Category Archives: Jigs

Bandsaw Mitre-sled

I am in the process of building a series of wooden handplanes. Due to the fact that I cannot buy timber in dimensions that would allow construction from a single piece, I have to follow the method of laminating made famous by James Krenov. Unfortunately, this necessitates a fairly functional bandsaw given the dimensions of these planes. My bandsaw is of a Chinese persuasion that few people peregrinating the so called western world (including myself) would have heard of before. I always though that was how a bandsaw should look like as I have never seen another until I started reading a bit more about woodwork.

Every expert these days seems to advocate for using the bandsaw in a way that the table saw used to be in years gone by. I first thought they were mad as my bandsaw could not even cut a smooth curve leave alone rip and re-saw and all these absurd new tasks they suggested should be done with it. Then I had a look at how these bandsaws looked like and realised that they were quite a bit different to mine. In the first place, the operators actually tuned the contraption before going to war with it. I did not even know that it could be tuned. I then watched a video by Michael Fortune on how to do this. It is on the Fine Woodworking website (member’s section if I remember correctly).

Anyway, this is all a bit besides the point. Point is, I spent a significant part of a week on rehabilitating my bandsaw, which included the process of building this jig that I call a “Bandsaw Mitre-sled”. I plan to write a post on the actual rehab process of the bandsaw in the near future.

The owner of a local tool shop by the name of Martin Mozny (Windhoek Tool Centre) gave me a whole heap of Festool equipment that was apparently used for demonstrations and therefore not in a condition to be sold as new. Despite this the stuff is in top order, especially for building jigs. While contemplating the design of this jig I consulted the container that house the orphan Festool bits and pieces. I considered both of the parts in the below pictures, but decided to rather use another.


Here you can see the the mitre gauge I decided on together with a piece of scrap plywood that would become the main parts of the jig.


Next I found some scrap pine and swarthout (not in the picture) to form the edges/aprons. A strip of Harde Peer left over from another job was shaped first on the table saw, then the thicknesser and finally handplaned to fit perfectly in the channel/dado in the bandsaw table.


Here you can see how I have set up a temporary fence to drill the holes for attaching the strip of Harde Peer and the Festool mitre gauge. The strip was then glued and screwed to the plywood.


In the pictures below you can see the profile of the aluminum arm of the mitre gauge. The bottom of the profile is fairly thick, which allowed me to drill 5 mm holes in order to cut thread for a 6 mm bolt.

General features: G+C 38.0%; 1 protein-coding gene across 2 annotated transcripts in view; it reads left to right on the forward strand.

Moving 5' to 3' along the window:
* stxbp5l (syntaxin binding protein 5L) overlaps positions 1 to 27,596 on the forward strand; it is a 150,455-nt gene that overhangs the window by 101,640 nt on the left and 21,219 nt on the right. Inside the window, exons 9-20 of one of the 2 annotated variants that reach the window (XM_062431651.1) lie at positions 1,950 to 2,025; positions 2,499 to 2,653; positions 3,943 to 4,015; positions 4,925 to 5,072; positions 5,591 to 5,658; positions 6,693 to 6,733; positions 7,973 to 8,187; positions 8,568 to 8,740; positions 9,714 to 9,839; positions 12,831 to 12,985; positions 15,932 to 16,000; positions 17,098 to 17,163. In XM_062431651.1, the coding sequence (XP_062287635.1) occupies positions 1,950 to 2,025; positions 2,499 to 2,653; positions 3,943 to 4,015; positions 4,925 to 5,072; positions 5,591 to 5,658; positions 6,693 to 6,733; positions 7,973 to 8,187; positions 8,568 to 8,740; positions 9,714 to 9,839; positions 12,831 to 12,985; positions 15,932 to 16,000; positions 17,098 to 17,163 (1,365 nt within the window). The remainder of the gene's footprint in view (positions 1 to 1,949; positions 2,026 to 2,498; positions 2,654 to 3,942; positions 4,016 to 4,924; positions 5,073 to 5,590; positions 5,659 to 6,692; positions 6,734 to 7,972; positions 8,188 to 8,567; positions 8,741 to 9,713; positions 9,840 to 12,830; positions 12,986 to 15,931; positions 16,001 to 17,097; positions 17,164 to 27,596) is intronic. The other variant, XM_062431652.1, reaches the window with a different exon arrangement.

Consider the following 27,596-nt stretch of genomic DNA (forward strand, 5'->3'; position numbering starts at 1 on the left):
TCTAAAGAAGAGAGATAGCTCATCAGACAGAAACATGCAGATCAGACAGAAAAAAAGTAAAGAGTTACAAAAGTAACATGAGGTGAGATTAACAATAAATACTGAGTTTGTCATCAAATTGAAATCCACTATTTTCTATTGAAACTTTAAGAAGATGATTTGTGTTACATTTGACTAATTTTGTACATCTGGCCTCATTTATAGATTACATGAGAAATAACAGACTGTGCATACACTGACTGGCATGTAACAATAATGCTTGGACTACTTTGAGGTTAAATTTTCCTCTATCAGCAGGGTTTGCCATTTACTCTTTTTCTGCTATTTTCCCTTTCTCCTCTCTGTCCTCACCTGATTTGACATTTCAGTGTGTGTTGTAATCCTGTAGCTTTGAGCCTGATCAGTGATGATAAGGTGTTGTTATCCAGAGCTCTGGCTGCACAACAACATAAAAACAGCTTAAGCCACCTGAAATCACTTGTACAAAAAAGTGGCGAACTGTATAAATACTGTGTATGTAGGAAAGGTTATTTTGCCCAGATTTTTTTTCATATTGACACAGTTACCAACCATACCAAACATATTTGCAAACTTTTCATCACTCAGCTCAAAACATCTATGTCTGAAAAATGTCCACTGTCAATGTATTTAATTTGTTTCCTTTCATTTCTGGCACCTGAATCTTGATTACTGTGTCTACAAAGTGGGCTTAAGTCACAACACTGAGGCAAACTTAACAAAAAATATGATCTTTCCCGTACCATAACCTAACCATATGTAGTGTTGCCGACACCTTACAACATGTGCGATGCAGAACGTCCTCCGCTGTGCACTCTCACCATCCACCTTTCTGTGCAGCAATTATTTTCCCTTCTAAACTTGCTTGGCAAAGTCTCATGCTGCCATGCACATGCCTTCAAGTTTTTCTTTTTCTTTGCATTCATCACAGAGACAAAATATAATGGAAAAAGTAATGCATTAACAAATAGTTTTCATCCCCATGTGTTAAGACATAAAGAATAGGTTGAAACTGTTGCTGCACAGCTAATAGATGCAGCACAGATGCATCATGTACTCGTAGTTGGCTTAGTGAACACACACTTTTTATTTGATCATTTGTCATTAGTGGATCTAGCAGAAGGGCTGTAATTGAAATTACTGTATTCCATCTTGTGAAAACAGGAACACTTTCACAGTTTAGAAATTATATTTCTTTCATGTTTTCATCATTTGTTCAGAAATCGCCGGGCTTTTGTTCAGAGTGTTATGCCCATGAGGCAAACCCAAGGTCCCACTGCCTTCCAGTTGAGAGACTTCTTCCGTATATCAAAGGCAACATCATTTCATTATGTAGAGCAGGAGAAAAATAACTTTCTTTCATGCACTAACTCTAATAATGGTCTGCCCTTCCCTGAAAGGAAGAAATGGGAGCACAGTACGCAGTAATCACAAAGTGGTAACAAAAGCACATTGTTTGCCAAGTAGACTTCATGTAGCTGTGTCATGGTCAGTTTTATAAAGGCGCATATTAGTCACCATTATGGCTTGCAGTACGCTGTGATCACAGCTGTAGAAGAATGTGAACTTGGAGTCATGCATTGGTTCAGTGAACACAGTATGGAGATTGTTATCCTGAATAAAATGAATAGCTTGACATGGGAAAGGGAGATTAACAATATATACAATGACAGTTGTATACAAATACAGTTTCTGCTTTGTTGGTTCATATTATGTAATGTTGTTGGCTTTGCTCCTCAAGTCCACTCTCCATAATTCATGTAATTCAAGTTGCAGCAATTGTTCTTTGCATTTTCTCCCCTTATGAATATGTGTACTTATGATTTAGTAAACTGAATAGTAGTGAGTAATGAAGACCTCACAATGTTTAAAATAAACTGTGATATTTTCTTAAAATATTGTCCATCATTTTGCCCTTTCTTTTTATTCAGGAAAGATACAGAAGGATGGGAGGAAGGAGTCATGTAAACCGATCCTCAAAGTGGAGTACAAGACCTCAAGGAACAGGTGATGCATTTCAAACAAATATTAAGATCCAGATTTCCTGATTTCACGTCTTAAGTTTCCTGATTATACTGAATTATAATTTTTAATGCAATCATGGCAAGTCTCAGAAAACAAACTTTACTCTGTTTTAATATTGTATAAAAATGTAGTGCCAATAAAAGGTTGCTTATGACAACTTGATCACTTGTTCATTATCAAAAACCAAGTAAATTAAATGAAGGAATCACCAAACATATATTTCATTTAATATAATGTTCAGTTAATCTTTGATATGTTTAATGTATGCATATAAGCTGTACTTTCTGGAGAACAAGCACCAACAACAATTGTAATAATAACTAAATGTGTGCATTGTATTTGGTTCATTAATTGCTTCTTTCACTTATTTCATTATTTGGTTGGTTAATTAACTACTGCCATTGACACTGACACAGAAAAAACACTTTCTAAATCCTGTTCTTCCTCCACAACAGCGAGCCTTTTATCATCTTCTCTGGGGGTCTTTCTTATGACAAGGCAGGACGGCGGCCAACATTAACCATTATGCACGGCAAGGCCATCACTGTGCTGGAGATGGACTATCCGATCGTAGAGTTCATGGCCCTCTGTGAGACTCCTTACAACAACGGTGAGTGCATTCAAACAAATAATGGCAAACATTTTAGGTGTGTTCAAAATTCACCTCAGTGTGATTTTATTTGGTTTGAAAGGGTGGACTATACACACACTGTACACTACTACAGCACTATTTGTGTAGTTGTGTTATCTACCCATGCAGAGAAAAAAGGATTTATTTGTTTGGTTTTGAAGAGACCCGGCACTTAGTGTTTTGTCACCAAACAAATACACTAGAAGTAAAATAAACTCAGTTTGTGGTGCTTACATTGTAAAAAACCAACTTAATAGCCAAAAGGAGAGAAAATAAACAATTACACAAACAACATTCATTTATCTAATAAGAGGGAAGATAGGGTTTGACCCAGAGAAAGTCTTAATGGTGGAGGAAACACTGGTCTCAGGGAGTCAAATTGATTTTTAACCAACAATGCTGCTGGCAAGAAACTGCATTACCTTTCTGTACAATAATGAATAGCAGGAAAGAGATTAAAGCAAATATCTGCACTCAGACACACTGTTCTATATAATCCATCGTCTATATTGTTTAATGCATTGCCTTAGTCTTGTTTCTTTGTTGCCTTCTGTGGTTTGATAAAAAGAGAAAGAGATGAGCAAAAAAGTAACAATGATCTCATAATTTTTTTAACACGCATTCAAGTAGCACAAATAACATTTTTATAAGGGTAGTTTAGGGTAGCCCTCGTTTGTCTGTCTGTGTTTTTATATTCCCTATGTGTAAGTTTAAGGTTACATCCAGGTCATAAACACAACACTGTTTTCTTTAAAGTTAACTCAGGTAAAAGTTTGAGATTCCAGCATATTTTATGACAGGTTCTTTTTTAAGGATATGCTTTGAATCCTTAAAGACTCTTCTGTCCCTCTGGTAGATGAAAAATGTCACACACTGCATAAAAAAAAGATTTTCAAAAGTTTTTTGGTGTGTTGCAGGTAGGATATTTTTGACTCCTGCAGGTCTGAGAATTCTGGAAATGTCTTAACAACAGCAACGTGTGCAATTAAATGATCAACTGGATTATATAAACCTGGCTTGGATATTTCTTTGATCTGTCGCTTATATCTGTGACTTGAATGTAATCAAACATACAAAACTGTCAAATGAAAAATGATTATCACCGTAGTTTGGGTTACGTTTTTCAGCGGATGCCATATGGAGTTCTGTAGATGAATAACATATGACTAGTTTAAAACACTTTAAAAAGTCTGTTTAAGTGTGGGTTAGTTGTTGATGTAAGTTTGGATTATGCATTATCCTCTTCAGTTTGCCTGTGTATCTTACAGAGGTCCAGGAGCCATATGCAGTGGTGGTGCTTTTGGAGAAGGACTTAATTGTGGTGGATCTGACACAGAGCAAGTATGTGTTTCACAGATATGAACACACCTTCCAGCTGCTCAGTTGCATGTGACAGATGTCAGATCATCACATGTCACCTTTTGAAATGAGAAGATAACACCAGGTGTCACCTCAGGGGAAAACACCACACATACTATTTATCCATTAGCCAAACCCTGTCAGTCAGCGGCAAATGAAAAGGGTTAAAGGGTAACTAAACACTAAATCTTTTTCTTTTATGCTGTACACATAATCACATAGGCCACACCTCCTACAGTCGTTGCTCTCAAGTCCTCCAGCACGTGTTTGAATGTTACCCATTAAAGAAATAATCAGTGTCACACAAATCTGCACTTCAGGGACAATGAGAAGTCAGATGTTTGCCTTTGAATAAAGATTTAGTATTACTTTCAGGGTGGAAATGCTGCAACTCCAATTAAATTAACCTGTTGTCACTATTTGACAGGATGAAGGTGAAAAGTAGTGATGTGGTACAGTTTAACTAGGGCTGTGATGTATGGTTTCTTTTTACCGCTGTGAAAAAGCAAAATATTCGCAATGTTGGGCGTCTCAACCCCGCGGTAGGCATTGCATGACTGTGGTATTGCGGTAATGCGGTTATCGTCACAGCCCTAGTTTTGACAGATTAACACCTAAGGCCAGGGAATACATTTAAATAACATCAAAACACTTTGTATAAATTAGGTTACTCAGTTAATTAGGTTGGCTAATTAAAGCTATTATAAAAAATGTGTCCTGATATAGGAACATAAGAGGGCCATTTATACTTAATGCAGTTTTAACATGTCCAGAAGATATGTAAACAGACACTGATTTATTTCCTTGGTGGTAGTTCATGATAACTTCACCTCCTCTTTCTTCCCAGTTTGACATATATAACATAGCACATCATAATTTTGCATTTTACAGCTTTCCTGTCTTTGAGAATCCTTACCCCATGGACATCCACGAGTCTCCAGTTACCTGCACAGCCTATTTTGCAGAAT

Here you can see how I drilled the holes on the drill press …


… and cutting the thread.


The mitre gauge was then fixed to the plywood with three countersink bolts.


As you can see these bits of scrap pine has done duty in several other incarnations. The swarthout in the centre had less battle scars. I then processed these pieces to assume the same dimensions.


In the first picture below you can see how I removed a small area of the swarthout to accept the harde peer strip. I also used dividers to quickly mark out all the screw holes that needed to be drilled in the plywood to attach the sides/aprons.


After drilling the mentioned holes I clamped the sides and plywood into place as shown. In the third picture you can see how useful a cuff can be to restrict the depth of the pilot hole to exactly the length of the screw.


The next step was to tidy up the wooden parts of the jig. Yes, you are right I did remove the mitre gauge to make this a bit easier. You can also see how handy my “Proletarian Sanding” Contrivances are in these situations. You will find an entire post devoted to the building of these sanding planes, under the category Handtools.


The mitre gauge goes back and the jig is ready to cut the zero clearance curve …


… like so …


The first cut I made using this jig was a 51º bedding angle on a blank meant to become a small smoothing plane. It was made up of Beech with an Ysterhout sole. One unexpected advantage of this jig I discovered was that the zero clearance curve tells you exactly where the cut will be made. If for example you mark it out on the stock as I did on the plane blank, it becomes extremely easy to position the stock for a perfect cut …


… as shown in the pictures below.


My version of Deneb’s sharpening jig